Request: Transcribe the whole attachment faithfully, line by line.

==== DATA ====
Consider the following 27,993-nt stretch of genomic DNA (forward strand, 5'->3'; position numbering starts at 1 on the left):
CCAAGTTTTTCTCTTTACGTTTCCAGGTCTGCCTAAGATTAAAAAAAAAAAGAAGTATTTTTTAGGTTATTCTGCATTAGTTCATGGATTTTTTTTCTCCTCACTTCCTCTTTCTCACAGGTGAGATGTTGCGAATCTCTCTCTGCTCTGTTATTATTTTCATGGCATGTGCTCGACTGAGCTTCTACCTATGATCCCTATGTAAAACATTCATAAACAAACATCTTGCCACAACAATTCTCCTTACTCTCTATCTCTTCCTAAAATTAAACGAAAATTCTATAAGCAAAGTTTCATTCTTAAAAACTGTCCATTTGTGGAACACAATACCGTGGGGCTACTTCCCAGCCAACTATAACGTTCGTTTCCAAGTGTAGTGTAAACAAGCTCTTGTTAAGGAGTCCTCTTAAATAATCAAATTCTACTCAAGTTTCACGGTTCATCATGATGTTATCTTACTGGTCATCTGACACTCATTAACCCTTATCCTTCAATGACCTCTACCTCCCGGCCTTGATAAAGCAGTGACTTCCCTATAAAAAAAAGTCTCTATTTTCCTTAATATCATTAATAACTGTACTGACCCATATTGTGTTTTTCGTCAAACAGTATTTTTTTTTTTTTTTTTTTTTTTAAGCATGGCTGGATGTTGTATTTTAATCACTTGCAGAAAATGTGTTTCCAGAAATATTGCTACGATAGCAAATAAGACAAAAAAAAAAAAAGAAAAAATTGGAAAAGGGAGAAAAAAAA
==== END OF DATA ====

Consider the following 27,993-nt stretch of genomic DNA (forward strand, 5'->3'; position numbering starts at 1 on the left):
CCAAGTTTTTCTCTTTACGTTTCCAGGTCTGCCTAAGATTAAAAAAAAAAAGAAGTATTTTTTAGGTTATTCTGCATTAGTTCATGGATTTTTTTTCTCCTCACTTCCTCTTTCTCACAGGTGAGATGTTGCGAATCTCTCTCTGCTCTGTTATTATTTTCATGGCATGTGCTCGACTGAGCTTCTACCTATGATCCCTATGTAAAACATTCATAAACAAACATCTTGCCACAACAATTCTCCTTACTCTCTATCTCTTCCTAAAATTAAACGAAAATTCTATAAGCAAAGTTTCATTCTTAAAAACTGTCCATTTGTGGAACACAATACCGTGGGGCTACTTCCCAGCCAACTATAACGTTCGTTTCCAAGTGTAGTGTAAACAAGCTCTTGTTAAGGAGTCCTCTTAAATAATCAAATTCTACTCAAGTTTCACGGTTCATCATGATGTTATCTTACTGGTCATCTGACACTCATTAACCCTTATCCTTCAATGACCTCTACCTCCCGGCCTTGATAAAGCAGTGACTTCCCTATAAAAAAAAGTCTCTATTTTCCTTAATATCATTAATAACTGTACTGACCCATATTGTGTTTTTCGTCAAACAGTATTTTTTTTTTTTTTTTTTTTTTTAAGCATGGCTGGATGTTGTATTTTAATCACTTGCAGAAAATGTGTTTCCAGAAATATTGCTACGATAGCAAATAAGACAAAAAAAAAAAAAGAAAAAATTGGAAAAGGGAGAAAAAAAA